- Chassis No.
- Exotic mechanical specification with four cam, V12 engine
- Rare (250 built) and more distinctive than its rivals
- Useable 2+2 seating
- Continuous maintenance by French Lamborghini guru Edmond Ciclet
Ferruccio Lamborghini's first production car, the Touring-styled 350GT, debuted at the 1964 Geneva Motor Show. The work of two of Italy's most illustrious automobile designers, the 350GT featured a glorious 3.5-litre, four-cam V12 designed by Giotto Bizzarrini fitted in a chassis penned by Giampaolo Dallara. The 350GT's four camshafts and all-independent suspension meant that it upstaged the best which Ferrari offered at the time, but to compete with his Maranello rival's larger models, Lamborghini needed a four-seater, and the 400GT 2+2 duly appeared in 1966. A development of the 350GT, the newcomer used an enlarged - to 3,929cc - V12 engine and featured occasional rear seating together with various detail revisions to the coachwork.
Despite its novice status as an automobile manufacturer, Lamborghini soon dispelled any lingering doubts about its ability to compete with the world’s best Grand Tourers. Reviewing the 400GT 2+2 in 1967, Autocar magazine voted it "better than all the equivalent exotic and home-bred machinery in this glamorous corner of the fast-car market." The relaxed manner of its long-legged performance was reckoned the finest quality of the Lamborghini, whose V12 engine was judged to have the broadest range of smooth torque of any unit the testers had experienced. It was quiet too: "The engine is so smooth and so nearly silent that it is hard to believe that 12 pistons and 24 valves are shuttling up and down just ahead of one's feet." The gearchange, handling, ride and interior comfort were all found to maintain the high standards set by the car's wonderful engine, and Autocar concluded by stating: "To achieve this level of performance without noise, fuss, temperament or drama is an achievement; in the time taken for development, it is nothing short of sensational."
This 400GT 2+2 has a colourful and interesting history which has only recently been unraveled by marque historian Marcel Wallenburg in Holland, whom we thank for volunteering his research.
It has long been believed that this car was sold new to a Middle Eastern buyer, in itself unusual at a time when Lamborghini was virtually unknown outside Europe and the USA. When Kidston SA first consigned this car for sale, enthusiasts noted the existence of a second 400GT numbered '0415', an earlier two seater version, in a US collection. Mr Wallenburg speculated that at some stage an owner might have used the papers of the other car to import this one into his home country without paying taxes. Sure enough, a check in Mr Wallenburg's files revealed that the Touring body number of the car we offer- '18998'- corresponded to chassis '0634' which was bought new in 1966...by the same Iraqi gentleman who already owned '0415'.
It was common practice for Lamborghini- and others- at the time to accomodate buyers wanting to avoid import dues in high taxation countries; several new Miuras were supplied, for example, using the chassis numbers of cars already owned by the buyer and imported into his home country. We do not know if '0634' was re-numbered by the factory before delivery or by the first owner, but we do know that it was already identified as '0415' when imported to France in 1969 and owned by Mr Perez Sotto, an Argentinean gentleman living in Paris. At the time the car was painted light metallic blue (Azzurro Fiat no. A25227) with mustard leather upholstery. The next owner was a Mr Bothorel, followed on 19th August 1981 by a Mr Dumas who registered it '3967 KD 92' and had it repainted in a dark metallic grey, with mechanical restoration entrusted to veteran French Lamborghini guru (and former importer) Edmond Ciclet. On 22nd July 1985 the car was acquired by Dr Philippe Poitout, who re-registered it as '3763 XG 77' and had Mr Ciclet perform further work between 1985 and 1988. This included replacement alternator (80 Amp version); radiator overhaul; adding relays on ignition and lighting circuits; replacement rear suspension arms with improved Miura S versions; fitting seatbelts; refreshing the upholstery and fitting a battery cut-out.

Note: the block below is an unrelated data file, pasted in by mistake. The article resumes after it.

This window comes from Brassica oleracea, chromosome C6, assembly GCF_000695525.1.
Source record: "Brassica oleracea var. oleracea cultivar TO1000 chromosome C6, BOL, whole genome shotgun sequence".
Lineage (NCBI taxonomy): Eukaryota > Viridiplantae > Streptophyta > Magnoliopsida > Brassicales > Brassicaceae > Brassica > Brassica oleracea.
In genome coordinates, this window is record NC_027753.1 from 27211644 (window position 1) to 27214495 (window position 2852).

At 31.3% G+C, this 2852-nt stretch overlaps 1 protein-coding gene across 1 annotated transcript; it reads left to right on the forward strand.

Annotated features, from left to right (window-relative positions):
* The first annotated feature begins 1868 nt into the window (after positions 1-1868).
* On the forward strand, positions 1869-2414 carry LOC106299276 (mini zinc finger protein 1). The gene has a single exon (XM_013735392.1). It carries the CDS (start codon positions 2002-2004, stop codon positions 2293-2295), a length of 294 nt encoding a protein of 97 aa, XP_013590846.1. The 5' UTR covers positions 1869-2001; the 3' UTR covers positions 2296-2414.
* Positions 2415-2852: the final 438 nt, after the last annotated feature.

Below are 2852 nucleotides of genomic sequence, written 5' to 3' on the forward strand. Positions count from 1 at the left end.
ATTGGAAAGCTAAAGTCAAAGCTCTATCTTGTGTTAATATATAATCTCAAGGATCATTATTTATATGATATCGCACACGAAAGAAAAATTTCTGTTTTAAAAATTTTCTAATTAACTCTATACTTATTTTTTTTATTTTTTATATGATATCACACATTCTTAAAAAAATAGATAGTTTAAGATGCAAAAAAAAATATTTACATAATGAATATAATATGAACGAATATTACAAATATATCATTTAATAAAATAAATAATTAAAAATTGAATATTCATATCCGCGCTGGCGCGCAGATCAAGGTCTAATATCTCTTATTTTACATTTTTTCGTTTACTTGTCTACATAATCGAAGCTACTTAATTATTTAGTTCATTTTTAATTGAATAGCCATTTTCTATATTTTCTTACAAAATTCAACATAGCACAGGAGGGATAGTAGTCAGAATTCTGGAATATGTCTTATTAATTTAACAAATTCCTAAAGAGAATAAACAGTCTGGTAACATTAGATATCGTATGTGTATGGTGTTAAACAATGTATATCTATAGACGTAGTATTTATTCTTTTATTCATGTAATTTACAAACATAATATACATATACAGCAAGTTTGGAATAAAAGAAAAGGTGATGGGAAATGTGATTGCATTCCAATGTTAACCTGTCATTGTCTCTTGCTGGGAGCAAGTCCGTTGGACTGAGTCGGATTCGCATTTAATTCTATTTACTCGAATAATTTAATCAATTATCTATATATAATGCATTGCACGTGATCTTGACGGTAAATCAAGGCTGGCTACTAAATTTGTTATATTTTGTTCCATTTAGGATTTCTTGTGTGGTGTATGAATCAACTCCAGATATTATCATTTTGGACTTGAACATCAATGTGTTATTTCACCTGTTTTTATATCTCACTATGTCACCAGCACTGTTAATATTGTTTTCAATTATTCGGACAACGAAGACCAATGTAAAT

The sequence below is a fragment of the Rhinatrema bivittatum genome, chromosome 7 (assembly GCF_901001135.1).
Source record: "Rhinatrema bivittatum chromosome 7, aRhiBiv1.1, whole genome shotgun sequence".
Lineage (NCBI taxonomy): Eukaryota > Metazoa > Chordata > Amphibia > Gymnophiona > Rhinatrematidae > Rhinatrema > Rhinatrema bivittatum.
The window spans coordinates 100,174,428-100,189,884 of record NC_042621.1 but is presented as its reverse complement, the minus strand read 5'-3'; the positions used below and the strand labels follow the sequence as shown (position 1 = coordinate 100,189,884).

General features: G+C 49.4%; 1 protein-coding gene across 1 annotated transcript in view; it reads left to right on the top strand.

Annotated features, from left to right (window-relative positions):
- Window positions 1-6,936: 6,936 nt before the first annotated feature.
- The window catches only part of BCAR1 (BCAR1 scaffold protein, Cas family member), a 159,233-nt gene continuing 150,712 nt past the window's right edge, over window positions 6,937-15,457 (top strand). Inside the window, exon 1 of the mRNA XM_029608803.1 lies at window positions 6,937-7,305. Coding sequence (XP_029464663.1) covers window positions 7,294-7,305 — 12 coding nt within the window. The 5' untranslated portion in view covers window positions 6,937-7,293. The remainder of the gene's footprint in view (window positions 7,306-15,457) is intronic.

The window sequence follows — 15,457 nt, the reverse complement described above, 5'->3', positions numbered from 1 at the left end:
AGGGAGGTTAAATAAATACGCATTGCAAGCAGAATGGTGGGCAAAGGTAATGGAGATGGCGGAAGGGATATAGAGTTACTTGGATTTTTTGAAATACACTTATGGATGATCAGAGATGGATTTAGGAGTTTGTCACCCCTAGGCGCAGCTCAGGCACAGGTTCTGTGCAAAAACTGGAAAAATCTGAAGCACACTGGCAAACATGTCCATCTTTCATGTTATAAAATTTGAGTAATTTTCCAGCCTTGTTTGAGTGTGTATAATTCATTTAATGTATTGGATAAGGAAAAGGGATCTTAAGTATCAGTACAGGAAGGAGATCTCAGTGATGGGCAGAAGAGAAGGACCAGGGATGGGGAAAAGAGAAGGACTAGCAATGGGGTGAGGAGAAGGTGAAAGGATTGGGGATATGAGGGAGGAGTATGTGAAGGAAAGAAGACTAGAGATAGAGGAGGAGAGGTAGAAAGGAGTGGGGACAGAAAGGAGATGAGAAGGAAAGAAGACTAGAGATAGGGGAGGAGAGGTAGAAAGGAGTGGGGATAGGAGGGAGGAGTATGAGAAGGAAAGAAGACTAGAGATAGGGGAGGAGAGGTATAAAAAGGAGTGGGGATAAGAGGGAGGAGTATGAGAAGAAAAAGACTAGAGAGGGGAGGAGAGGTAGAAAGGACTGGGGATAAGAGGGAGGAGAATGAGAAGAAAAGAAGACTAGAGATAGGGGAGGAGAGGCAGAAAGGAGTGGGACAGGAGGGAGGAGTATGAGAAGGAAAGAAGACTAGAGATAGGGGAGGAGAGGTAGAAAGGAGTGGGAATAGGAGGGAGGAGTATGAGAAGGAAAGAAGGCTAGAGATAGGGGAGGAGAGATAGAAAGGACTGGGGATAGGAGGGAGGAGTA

Dr Poitout drove the car until 1997, when its roadworthiness test showed 84,834km. In 2000, after Dr Poitout's passing, his son Vincent fitted a stainless steel exhaust and carried out further work. In August 2000 Mr Jacques Raynal acquired the car (now registered 400 TF 03) and from him, on 26th July 2007 at 87,300km, it was purchased by specialist dealer Autodrome of Cannes, who commissioned an overhaul to include attention to the steering, valves, carburettors, gearbox and electric windows. On 1st November 2007 the car was purchased from Autodrome by the current Swiss collector and Edmond Ciclet was again entrusted to perform a complete check-over: the engine and gearbox were removed; the clutch and head gaskets replaced; electrical system, starter motor and alternator overhauled; chassis re-jigged and reinforced and various other tasks attended to. This work required 15 days of labour and €4,509 in parts.
Following importation to Switzerland (all local taxes being paid!) the car was finally entrusted to Carrosserie Binggeli of Nyon for a complete repaint in a period shade of metallic Amaranto which perfectly compliments the natural leather interior. The Lamborghini has seen minimal use since purchase but, in common with all the cars in the collection, is cared for by a team of full-time specialist mechanics to ensure each and every car is ready at immediate notice when the owner decides to take one out.
This very handsome 400GT is now Swiss registered and offered with a current roadworthiness certificate, history file (containing maintenance invoices) and original factory colour sales brochure. The epitome of stylish Sixties motoring.